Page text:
Bernina My Label (BML) is pattern-making software that generates 20 different styles based on your measurements. You can change wearing ease and make slight design details, like making a skirt longer.
One unique thing about BML is the inclusion of heights. For example, my knee is 14.25 inches in circumference and it is 19.5 inches from the floor. Each girth, as BML calls the bust, waist hip, etc., also has a height associated with it.
Once the measurements are entered, a 3D model is generated using Optitex imaging software. Optitex is an exciting player in the world of CAD pattern-making. I have to admit, it was the Optitex component that lured me to buy Bernina My Label.
Once the model dimensions have been established and saved, garments may be selected and simulated on the model. It is fun to watch the fabric drape right before your eyes. It's like animation. If you see that the garment is too tight or too loose, you can vary the style properties. Style properties are the specific measurements of the garment. Wearing ease is included and it can be changed to your preference.
The simulation of the style saves you the trouble of cutting and sewing a muslin. The 3D draping has been consistent with actual garments I have sewn.
BML comes with a user manual that is very readable and there is plenty of help (just click through the main menu at the top of the screen to locate information. Having written help manuals and created software demos in my day job, I do look for good documentation. I think the BML documentation is excellent and it has answered my questions. Also, there is a free Yahoo group , open to anyone interested in BML, and I read those posts regularly. Lots of good questions and answers come up. I am running Windows XP on my laptop and it has worked fine for me. Folks running Vista are having some issues. Mac users are able to run BML if they use software that will simulate the Windows operating system.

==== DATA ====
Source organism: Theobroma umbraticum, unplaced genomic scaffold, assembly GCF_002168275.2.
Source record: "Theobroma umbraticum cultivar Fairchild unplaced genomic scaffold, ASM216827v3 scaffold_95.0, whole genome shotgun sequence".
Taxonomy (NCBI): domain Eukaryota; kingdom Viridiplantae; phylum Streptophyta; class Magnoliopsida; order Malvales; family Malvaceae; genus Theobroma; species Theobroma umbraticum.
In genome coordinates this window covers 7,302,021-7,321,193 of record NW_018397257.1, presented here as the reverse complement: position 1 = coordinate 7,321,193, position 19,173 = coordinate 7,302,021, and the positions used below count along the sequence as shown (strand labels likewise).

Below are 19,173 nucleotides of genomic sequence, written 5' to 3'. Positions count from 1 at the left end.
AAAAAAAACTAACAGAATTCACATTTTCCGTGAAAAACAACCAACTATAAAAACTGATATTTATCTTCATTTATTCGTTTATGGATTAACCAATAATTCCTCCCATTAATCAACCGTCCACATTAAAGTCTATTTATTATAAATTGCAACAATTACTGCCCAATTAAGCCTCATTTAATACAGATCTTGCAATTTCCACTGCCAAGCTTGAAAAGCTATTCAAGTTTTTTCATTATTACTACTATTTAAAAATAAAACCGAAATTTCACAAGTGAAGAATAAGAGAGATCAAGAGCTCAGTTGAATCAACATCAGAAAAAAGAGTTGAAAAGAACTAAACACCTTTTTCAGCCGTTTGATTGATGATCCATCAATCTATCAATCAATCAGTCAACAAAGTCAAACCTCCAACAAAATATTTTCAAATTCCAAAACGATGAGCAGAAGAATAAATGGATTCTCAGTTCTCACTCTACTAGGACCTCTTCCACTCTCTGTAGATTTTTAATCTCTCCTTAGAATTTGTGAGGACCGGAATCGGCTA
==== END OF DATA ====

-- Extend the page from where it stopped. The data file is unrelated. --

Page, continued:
A representative of Bernina participates in the Yahoo user group. That is helpful!
The first step is to sew a tunic. The user is instructed to "qualify the measurements". Step by step, you compare your garment with how it was meant to be. For example, the tunic is designed so that the finished neck edge is 3/4 in. from the side neck base. The bust dart position, shoulder width, armholes , etc are addressed. My first tunic turned out very well and I have sewn several other tops and skirts that fit very well.
Most recently I sewed my first pair of pants, using the "flared pant" style. The pattern prints on regular 8.5 x 11 paper and gets taped together:
I sewed a test garment using a nice wool menswear remnant from G Street Fabrics. I sewed with a long basting stitch. The pants fit very well right off the bat! But I picked them apart becuase I did not want a flare leg.
I wanted a straight legged pant to match the style of Vogue 8044 (my wardrobe pattern for the Timmel SWAP).
As you can see below, I established the vertical grainline and horizontal balance line at the crotch to compare the 2 patterns. The BML pattern gives me more fabric at the waist to accomodate my height, more at the center back seam, more in the inner thigh and less at the outer thigh. There are similar differences on the front piece. Now I can use this information to fit Vogue patterns to my measurements if I want to make more complex Vogue styles in the future. I would not normally wear this blouse with these pants, but I wanted you to see the fit.
I feel more comfortable in tops that are a little longer. At any rate, these pants were super comfortable when I wore them to work. I did not sew the pockets or the waistband in the BML version, I followed the Vogue 8044 style. Also, I made a pantliner- a separate pair of pants made from rayon lining. That way I can sew more pants from this pattern without the time-consuming construction of a lining every time.
And check out those shoes, baby! My feet have been killing me (too much running- had to give it up). I went to the podiatrist and got orthotics. Then, I picked up a pair of MENS shoes, because none of the womens shoes could accomodate my new orthotics. SO, I am comfortable on my feet now, and I have taken the menswear look to a whole new level!